4. No evidence is provided to support the assertion that the development of standardized sign languages was inevitable.
  5. The potential of Martha’s Vineyard residents to form as standardized sign language is not mentioned.

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Resources:
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Collection of Questions:
PS: 1. Tough and Tricky questions; 2. Hard questions; 3. Hard questions part 2; 4. Standard deviation; 5. Tough Problem Solving Questions With Solutions; 6. Probability and Combinations Questions With Solutions; 7 Tough and tricky exponents and roots questions; 8 12 Easy Pieces (or not?); 9 Bakers' Dozen; 10 Algebra set. ,11 Mixed Questions, 12 Fresh Meat

DS: 1. DS tough questions; 2. DS tough questions part 2; 3. DS tough questions part 3; 4. DS Standard deviation; 5. Inequalities; 6. 700+ GMAT Data Sufficiency Questions With Explanations; 7 Tough and tricky exponents and roots questions; 8 The Discreet Charm of the DS; 9 Devil's Dozen!!!; 10 Number Properties set., 11 New DS set.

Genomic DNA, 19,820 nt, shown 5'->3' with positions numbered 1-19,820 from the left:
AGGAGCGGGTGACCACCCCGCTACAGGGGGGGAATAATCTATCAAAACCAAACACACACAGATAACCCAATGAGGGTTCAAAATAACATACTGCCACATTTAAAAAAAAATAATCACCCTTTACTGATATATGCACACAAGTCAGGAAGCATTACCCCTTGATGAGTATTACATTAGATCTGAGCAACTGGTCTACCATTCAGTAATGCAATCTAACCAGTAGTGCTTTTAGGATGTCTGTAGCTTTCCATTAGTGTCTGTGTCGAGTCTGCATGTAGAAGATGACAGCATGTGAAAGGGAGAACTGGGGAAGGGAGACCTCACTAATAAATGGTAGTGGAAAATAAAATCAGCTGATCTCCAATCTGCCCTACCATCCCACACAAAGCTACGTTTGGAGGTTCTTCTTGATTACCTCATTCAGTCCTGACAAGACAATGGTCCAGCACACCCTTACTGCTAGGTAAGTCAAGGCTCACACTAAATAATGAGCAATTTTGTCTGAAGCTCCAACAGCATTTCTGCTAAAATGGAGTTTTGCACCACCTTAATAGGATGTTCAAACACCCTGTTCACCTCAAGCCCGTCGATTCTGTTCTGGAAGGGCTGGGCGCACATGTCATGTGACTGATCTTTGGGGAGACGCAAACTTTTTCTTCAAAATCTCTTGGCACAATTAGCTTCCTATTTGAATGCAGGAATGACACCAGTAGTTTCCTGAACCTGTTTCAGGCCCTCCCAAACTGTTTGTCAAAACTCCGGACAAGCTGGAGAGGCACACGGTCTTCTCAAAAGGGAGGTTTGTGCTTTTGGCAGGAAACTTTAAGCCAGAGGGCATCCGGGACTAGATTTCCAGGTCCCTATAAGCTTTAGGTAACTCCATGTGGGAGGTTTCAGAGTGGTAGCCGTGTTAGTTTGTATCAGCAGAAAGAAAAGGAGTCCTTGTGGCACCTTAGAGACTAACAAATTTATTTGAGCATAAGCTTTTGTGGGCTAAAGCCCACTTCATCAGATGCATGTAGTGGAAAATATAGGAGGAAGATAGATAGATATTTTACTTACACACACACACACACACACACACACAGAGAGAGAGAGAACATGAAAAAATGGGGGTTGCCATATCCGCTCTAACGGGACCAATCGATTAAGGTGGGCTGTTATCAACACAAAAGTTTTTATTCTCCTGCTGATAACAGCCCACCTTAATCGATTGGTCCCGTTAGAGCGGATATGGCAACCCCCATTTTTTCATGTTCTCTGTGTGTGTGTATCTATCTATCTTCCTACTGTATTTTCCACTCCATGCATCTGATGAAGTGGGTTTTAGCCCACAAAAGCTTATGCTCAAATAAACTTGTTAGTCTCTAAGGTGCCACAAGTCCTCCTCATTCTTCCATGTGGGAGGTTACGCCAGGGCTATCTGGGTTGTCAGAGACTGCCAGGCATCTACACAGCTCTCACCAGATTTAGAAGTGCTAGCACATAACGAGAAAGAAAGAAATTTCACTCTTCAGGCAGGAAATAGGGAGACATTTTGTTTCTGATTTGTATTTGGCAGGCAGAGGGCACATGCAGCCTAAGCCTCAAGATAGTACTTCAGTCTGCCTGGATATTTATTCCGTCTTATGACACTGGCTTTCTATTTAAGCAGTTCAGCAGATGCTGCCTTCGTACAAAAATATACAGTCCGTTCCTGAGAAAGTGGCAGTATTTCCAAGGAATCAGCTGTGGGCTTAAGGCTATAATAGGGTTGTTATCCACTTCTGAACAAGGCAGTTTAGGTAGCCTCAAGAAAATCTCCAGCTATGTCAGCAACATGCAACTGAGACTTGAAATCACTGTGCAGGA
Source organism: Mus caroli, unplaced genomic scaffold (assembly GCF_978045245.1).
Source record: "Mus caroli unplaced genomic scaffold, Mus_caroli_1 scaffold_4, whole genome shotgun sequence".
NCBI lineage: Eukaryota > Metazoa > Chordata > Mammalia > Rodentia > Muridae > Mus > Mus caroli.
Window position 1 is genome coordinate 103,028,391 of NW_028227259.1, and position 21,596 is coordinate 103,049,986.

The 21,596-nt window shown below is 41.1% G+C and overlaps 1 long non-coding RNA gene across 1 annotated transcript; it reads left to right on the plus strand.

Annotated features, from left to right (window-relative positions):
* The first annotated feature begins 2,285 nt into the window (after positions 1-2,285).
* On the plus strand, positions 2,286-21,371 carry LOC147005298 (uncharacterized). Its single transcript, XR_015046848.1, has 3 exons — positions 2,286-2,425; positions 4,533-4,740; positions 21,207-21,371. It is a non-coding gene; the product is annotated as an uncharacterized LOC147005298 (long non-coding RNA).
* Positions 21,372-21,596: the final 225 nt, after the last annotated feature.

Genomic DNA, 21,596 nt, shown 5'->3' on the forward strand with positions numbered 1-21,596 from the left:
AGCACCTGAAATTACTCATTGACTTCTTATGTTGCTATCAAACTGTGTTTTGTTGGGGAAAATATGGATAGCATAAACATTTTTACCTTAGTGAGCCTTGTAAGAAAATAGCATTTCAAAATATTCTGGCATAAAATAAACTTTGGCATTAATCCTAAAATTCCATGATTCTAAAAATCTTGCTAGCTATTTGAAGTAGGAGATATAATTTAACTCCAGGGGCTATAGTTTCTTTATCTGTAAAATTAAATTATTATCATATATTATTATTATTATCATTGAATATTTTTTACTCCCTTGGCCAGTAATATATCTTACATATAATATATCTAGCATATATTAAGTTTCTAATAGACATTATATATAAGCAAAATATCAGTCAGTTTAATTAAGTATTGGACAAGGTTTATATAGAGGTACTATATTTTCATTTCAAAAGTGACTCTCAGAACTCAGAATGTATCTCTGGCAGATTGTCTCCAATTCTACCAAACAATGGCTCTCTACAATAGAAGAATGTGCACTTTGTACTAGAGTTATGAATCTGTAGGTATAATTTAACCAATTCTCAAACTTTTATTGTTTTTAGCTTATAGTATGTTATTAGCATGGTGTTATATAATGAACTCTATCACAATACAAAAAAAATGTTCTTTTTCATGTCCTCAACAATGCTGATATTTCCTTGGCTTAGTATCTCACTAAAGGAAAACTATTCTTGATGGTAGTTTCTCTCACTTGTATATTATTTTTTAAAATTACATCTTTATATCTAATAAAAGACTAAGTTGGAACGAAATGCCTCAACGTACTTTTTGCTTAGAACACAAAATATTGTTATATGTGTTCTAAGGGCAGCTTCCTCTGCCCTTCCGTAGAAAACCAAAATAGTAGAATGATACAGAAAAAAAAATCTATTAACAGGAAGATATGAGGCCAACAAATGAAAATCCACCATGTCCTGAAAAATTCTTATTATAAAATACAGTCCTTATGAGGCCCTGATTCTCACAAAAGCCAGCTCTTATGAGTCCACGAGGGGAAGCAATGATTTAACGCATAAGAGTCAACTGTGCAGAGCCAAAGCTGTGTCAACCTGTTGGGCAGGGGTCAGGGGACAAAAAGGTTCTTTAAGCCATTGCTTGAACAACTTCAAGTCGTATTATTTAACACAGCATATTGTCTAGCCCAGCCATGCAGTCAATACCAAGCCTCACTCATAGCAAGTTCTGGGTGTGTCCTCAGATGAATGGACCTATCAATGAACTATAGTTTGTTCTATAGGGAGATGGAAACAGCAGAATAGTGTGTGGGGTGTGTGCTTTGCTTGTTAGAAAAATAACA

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Re V03-16  [#permalink]

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New post 18 Jan 2016, 15:39
I think this is a high-quality question and I agree with explanation. This passage has a section in bold when the question does not refer to bold lines.
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Re: V03-16, V03-17, V03-18, V03-19  [#permalink]

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New post 06 Aug 2018, 19:15
I don't think this passage suggests that Home signing and French signing were equally important. It was maybe 70-30 (French-Home). Clerc based the whole thing on French signing. Sure the passage says that it took several years to reach equilibrium between the local Home signing and Clerc's French signing, but that isn't the same thing as being equally important.
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Re: V03-16, V03-17, V03-18, V03-19  [#permalink]

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New post 03 Nov 2018, 09:24
How does a more generous view imply that the author agrees with it more? It simply means that the view is more liberal
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Re: V03-16, V03-17, V03-18, V03-19 &nbs [#permalink] 03 Nov 2018, 09:24